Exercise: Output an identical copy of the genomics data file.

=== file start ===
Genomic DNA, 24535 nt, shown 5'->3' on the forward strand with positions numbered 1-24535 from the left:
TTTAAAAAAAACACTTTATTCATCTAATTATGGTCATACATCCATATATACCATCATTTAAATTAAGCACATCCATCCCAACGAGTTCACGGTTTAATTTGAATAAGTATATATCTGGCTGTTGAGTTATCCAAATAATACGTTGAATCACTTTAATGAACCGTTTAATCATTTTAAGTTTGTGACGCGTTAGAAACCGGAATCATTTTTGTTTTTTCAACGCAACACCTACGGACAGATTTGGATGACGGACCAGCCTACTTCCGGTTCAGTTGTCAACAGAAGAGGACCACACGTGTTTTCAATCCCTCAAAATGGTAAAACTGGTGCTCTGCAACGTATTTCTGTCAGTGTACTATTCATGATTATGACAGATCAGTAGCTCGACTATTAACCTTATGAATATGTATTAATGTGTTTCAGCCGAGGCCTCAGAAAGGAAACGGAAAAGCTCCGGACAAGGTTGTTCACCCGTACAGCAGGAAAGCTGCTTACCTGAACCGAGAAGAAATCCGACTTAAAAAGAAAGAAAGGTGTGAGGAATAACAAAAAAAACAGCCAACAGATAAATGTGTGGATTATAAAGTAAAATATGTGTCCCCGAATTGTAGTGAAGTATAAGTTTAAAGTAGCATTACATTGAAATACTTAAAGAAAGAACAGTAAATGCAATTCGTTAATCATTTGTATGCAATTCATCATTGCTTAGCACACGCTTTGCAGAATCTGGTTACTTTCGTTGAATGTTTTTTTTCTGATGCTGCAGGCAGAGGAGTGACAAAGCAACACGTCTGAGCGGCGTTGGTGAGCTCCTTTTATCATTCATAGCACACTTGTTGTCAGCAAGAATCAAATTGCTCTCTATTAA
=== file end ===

Genomic DNA, 24535 nt, shown 5'->3' on the forward strand with positions numbered 1-24535 from the left:
TTTAAAAAAAACACTTTATTCATCTAATTATGGTCATACATCCATATATACCATCATTTAAATTAAGCACATCCATCCCAACGAGTTCACGGTTTAATTTGAATAAGTATATATCTGGCTGTTGAGTTATCCAAATAATACGTTGAATCACTTTAATGAACCGTTTAATCATTTTAAGTTTGTGACGCGTTAGAAACCGGAATCATTTTTGTTTTTTCAACGCAACACCTACGGACAGATTTGGATGACGGACCAGCCTACTTCCGGTTCAGTTGTCAACAGAAGAGGACCACACGTGTTTTCAATCCCTCAAAATGGTAAAACTGGTGCTCTGCAACGTATTTCTGTCAGTGTACTATTCATGATTATGACAGATCAGTAGCTCGACTATTAACCTTATGAATATGTATTAATGTGTTTCAGCCGAGGCCTCAGAAAGGAAACGGAAAAGCTCCGGACAAGGTTGTTCACCCGTACAGCAGGAAAGCTGCTTACCTGAACCGAGAAGAAATCCGACTTAAAAAGAAAGAAAGGTGTGAGGAATAACAAAAAAAACAGCCAACAGATAAATGTGTGGATTATAAAGTAAAATATGTGTCCCCGAATTGTAGTGAAGTATAAGTTTAAAGTAGCATTACATTGAAATACTTAAAGAAAGAACAGTAAATGCAATTCGTTAATCATTTGTATGCAATTCATCATTGCTTAGCACACGCTTTGCAGAATCTGGTTACTTTCGTTGAATGTTTTTTTTCTGATGCTGCAGGCAGAGGAGTGACAAAGCAACACGTCTGAGCGGCGTTGGTGAGCTCCTTTTATCATTCATAGCACACTTGTTGTCAGCAAGAATCAAATTGCTCTCTATTAA